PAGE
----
Now, there are a number of lessons we can draw from today’s reading. First lesson is, always invite Jesus to your party.

That’s actually not a joke. Any time we celebrate, Jesus is already here. He’s the invisible guest. He’s the secret presence. Jesus is with us all the time. But he’s especially present, when we celebrate.

It doesn’t have to be a wedding. It can be a shower, or a birthday, or a holiday, or a picnic. Jesus loves it, when people get together, and celebrate their love for each other.

Didn’t Jesus provide for people, that time a big crowd came to listen to him teach, and all the food they had was two loaves of bread and five fish? Jesus blessed the meal, and there was plenty for everyone.

Welcome Jesus to your next meal, and there will always be enough. That’s the second lesson. There is something about the presence of Jesus, which makes a little into a lot. When we thank Jesus for being here, there is always plenty to go around.

And it was good wine. That’s the third point to take home. It was the best wine that anybody had ever tasted. It’s not just that Jesus is bread to the hungry and drink to the thirsty. In today’s story, once again we’re reminded that Jesus is the best!

That’s bottom line in today’s Scripture. The wine ran out. The party was about to be a disaster. But Jesus was there. And because he was there, the wine was overflowing, and it turned out to be the best party anyone could remember.

Everything was better, because Jesus was there. No one wanted to go home, because they felt in their hearts that this was the party of a lifetime. People sent for their friends to come and join them, because it was a great celebration.

When Jesus is here, the party will only get better. The church will grow. And the party will never end.

Most of us have actually heard this story before, about the time when Jesus turned water into wine. What we don’t realize, is it’s about something ordinary turning into something extraordinary, because Jesus is here.

Over and over in the Christian life, we experience the reality of today’s story. Something ordinary becomes amazing, and we realize that Jesus was right here with us, all along. An everyday get-together gets transformed into a wedding party, whenever Jesus joins us. Food becomes a feast, and a bust becomes a blast.

Moments like this happen, and they happen more than we realize. Part of what we need to do as Christians, is to be awake to those special moments when Jesus turns things around, and we’re here, and we’re seeing it, and it’s amazing!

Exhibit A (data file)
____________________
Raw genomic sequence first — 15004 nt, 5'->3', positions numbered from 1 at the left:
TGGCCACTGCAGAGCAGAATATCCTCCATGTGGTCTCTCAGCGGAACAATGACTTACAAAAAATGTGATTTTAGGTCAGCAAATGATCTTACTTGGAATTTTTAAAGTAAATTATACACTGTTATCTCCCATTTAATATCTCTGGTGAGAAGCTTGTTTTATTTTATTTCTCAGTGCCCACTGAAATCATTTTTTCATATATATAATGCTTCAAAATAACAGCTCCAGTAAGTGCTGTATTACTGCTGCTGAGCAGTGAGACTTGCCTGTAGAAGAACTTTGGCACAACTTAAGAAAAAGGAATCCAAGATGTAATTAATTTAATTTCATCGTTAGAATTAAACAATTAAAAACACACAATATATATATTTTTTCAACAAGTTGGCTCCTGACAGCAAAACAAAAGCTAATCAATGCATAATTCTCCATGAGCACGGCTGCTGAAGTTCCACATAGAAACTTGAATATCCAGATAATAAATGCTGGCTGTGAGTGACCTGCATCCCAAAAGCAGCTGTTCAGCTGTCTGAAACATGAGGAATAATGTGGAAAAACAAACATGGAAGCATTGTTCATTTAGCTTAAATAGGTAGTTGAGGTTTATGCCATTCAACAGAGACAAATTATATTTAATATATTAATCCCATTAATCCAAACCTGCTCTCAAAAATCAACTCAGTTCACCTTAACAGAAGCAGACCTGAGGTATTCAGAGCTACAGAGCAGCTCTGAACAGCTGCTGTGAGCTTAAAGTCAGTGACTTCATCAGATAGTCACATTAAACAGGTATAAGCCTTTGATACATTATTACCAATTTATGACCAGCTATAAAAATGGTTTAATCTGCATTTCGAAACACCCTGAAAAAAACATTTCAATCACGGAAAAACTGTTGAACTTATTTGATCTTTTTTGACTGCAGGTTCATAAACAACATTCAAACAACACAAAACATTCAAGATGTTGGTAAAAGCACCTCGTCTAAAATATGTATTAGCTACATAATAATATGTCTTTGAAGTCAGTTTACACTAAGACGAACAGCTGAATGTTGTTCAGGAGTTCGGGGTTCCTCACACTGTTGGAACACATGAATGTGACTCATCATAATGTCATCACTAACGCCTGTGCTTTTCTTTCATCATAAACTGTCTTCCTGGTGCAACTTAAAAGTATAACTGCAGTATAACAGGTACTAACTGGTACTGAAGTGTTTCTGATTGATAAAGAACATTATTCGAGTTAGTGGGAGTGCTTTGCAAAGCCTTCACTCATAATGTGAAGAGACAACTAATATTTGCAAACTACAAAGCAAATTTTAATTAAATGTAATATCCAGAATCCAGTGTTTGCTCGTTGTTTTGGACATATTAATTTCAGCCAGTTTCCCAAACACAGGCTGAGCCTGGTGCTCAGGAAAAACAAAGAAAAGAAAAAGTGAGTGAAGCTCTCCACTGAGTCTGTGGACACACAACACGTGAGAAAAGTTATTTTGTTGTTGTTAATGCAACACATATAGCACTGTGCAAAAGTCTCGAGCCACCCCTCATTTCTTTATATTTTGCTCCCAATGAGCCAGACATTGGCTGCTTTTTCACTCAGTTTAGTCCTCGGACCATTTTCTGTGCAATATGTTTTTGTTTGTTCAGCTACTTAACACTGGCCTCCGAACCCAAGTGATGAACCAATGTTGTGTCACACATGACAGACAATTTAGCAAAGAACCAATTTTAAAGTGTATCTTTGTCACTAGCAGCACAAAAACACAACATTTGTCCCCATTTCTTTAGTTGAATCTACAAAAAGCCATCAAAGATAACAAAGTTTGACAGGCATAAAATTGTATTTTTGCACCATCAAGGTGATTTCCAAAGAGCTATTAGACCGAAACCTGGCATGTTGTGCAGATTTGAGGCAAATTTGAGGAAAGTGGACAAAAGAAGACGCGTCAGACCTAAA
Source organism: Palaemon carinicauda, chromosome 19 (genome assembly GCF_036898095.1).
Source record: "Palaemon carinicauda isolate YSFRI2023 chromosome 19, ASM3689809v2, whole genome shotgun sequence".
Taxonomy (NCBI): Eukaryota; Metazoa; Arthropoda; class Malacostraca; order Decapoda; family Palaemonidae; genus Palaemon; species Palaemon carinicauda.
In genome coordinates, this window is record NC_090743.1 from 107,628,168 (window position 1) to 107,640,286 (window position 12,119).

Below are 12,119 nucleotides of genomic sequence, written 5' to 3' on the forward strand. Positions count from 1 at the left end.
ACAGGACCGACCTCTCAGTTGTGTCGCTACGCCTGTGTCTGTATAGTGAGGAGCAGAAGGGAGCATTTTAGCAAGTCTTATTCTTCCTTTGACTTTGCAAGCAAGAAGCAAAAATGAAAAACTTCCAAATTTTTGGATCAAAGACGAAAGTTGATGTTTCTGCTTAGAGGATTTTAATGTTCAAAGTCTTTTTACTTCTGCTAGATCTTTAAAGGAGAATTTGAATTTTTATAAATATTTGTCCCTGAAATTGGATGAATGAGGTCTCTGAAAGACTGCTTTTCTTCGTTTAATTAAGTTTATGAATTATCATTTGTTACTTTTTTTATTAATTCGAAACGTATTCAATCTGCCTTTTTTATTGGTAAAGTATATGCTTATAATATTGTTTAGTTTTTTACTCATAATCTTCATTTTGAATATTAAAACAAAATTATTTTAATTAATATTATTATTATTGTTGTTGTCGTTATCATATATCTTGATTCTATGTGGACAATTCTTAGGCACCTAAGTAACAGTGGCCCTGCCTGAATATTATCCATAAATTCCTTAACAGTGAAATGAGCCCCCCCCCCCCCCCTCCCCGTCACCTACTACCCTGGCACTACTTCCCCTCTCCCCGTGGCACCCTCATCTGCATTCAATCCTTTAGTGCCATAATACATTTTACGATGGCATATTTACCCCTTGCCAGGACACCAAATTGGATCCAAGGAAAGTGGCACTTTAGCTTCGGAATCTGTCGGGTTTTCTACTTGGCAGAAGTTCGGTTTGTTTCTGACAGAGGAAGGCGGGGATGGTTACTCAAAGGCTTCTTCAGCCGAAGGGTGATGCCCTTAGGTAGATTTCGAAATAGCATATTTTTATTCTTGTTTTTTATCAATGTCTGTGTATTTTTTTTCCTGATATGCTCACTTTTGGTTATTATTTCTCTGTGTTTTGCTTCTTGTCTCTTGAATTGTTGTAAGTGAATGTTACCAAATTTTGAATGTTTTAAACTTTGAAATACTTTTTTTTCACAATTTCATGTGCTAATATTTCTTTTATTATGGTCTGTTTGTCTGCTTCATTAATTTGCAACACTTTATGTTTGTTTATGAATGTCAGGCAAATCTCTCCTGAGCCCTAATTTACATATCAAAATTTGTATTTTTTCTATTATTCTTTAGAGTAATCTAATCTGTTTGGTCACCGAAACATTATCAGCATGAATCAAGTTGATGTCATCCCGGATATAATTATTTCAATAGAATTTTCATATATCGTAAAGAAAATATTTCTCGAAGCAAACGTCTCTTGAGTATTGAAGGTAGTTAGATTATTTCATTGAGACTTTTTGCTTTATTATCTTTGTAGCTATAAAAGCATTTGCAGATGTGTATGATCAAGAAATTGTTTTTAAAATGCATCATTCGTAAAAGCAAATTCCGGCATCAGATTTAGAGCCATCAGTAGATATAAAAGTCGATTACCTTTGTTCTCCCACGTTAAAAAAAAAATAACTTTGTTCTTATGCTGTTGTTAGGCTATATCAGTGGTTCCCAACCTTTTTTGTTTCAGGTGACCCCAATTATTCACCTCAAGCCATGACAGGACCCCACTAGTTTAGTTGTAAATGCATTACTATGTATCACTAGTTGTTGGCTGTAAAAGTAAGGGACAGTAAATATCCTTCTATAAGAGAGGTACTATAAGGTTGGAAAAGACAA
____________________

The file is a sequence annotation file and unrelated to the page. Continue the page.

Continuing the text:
If our eyes are open, we see those moments taking place all around us, all the time. God is throwing parties where we least expect it. And we could be having so much more fun if we just opened our eyes a little more.

The gospel is filled with stories about how the ordinary becomes extraordinary, because Jesus is there. A hungry crowd on a hillside turned into a banquet.

Or do you remember the story about the day after Easter, when a couple of guys were walking down the road, feeling sad, meet a stranger who walks beside them. They stop for supper, sit down to eat, and it’s Jesus, right there with them.

Or how about the time when a woman came up to a well in the village to get some water, starts to fill her bucket, a stranger sits down by the well, and Jesus talks to her about living water, and says if she drinks it, she’ll never be thirsty again. Jesus says, “The water that I give you will be like a spring of living water, flowing up in you forever.”

Last example: does anybody remember the first meal that Jesus had with all his friends after the Resurrection? Do you know what that meal was? It was a fish fry. I’m just saying.*

One of our biggest problems is that we don’t look to see more of these water-into-wine moments happening. We don’t welcome Jesus to our party, when all the time Jesus is wanting to welcome us to his party.

When people finally went home at the end of today’s story, for weeks, maybe for the rest of their lives, they were saying, “Wow! What a wedding!”

We need to be saying that, too. Because when Jesus invites us to his party, the celebration never ends.

*Note: the 27th Annual Fish Fry at Springfield Friends will be next Saturday, January 25th, from 4:30 to 7:00.

This entry was posted in Sermons. Bookmark the permalink.

Leave a Reply

Your email address will not be published.

This site uses Akismet to reduce spam. Learn how your comment data is processed.